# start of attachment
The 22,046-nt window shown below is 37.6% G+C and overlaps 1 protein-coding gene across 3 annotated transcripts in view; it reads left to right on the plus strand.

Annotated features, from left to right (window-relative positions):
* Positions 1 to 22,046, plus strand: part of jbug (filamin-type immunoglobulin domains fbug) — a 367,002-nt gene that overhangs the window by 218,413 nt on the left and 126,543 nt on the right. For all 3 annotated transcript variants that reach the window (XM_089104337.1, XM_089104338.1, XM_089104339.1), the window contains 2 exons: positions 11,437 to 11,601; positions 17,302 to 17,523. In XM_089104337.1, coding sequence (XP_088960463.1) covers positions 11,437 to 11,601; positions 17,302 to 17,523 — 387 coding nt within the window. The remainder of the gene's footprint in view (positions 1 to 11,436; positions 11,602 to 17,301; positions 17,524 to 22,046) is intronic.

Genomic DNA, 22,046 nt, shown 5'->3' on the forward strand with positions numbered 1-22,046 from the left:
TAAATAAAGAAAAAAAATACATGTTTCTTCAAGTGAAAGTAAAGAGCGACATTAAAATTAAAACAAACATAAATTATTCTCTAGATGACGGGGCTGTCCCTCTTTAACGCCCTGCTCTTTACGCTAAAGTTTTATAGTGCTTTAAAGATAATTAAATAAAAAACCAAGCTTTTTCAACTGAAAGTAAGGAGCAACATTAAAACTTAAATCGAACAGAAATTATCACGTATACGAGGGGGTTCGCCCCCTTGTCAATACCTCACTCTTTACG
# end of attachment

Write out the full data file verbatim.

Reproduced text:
The 22,046-nt window shown below is 37.6% G+C and overlaps 1 protein-coding gene across 3 annotated transcripts in view; it reads left to right on the plus strand.

Annotated features, from left to right (window-relative positions):
* Positions 1 to 22,046, plus strand: part of jbug (filamin-type immunoglobulin domains fbug) — a 367,002-nt gene that overhangs the window by 218,413 nt on the left and 126,543 nt on the right. For all 3 annotated transcript variants that reach the window (XM_089104337.1, XM_089104338.1, XM_089104339.1), the window contains 2 exons: positions 11,437 to 11,601; positions 17,302 to 17,523. In XM_089104337.1, coding sequence (XP_088960463.1) covers positions 11,437 to 11,601; positions 17,302 to 17,523 — 387 coding nt within the window. The remainder of the gene's footprint in view (positions 1 to 11,436; positions 11,602 to 17,301; positions 17,524 to 22,046) is intronic.

Genomic DNA, 22,046 nt, shown 5'->3' on the forward strand with positions numbered 1-22,046 from the left:
TAAATAAAGAAAAAAAATACATGTTTCTTCAAGTGAAAGTAAAGAGCGACATTAAAATTAAAACAAACATAAATTATTCTCTAGATGACGGGGCTGTCCCTCTTTAACGCCCTGCTCTTTACGCTAAAGTTTTATAGTGCTTTAAAGATAATTAAATAAAAAACCAAGCTTTTTCAACTGAAAGTAAGGAGCAACATTAAAACTTAAATCGAACAGAAATTATCACGTATACGAGGGGGTTCGCCCCCTTGTCAATACCTCACTCTTTACG